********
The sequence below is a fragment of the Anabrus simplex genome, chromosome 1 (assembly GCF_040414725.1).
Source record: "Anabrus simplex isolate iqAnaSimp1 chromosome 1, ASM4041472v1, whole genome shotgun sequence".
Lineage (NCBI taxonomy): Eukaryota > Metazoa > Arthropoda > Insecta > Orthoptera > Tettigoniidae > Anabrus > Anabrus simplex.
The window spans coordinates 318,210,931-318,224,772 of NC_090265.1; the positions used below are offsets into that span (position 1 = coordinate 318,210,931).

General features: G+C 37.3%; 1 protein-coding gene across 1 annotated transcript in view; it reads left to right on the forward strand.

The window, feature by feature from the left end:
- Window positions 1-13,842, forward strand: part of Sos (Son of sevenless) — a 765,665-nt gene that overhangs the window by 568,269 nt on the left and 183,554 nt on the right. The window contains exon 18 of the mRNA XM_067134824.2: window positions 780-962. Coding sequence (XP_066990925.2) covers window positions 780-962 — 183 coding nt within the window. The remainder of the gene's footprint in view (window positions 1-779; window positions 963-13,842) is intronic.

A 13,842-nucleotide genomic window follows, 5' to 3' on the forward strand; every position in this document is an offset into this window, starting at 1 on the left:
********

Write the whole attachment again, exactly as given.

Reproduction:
The sequence below is a fragment of the Anabrus simplex genome, chromosome 1 (assembly GCF_040414725.1).
Source record: "Anabrus simplex isolate iqAnaSimp1 chromosome 1, ASM4041472v1, whole genome shotgun sequence".
Lineage (NCBI taxonomy): Eukaryota > Metazoa > Arthropoda > Insecta > Orthoptera > Tettigoniidae > Anabrus > Anabrus simplex.
The window spans coordinates 318,210,931-318,224,772 of NC_090265.1; the positions used below are offsets into that span (position 1 = coordinate 318,210,931).

General features: G+C 37.3%; 1 protein-coding gene across 1 annotated transcript in view; it reads left to right on the forward strand.

The window, feature by feature from the left end:
- Window positions 1-13,842, forward strand: part of Sos (Son of sevenless) — a 765,665-nt gene that overhangs the window by 568,269 nt on the left and 183,554 nt on the right. The window contains exon 18 of the mRNA XM_067134824.2: window positions 780-962. Coding sequence (XP_066990925.2) covers window positions 780-962 — 183 coding nt within the window. The remainder of the gene's footprint in view (window positions 1-779; window positions 963-13,842) is intronic.

A 13,842-nucleotide genomic window follows, 5' to 3' on the forward strand; every position in this document is an offset into this window, starting at 1 on the left: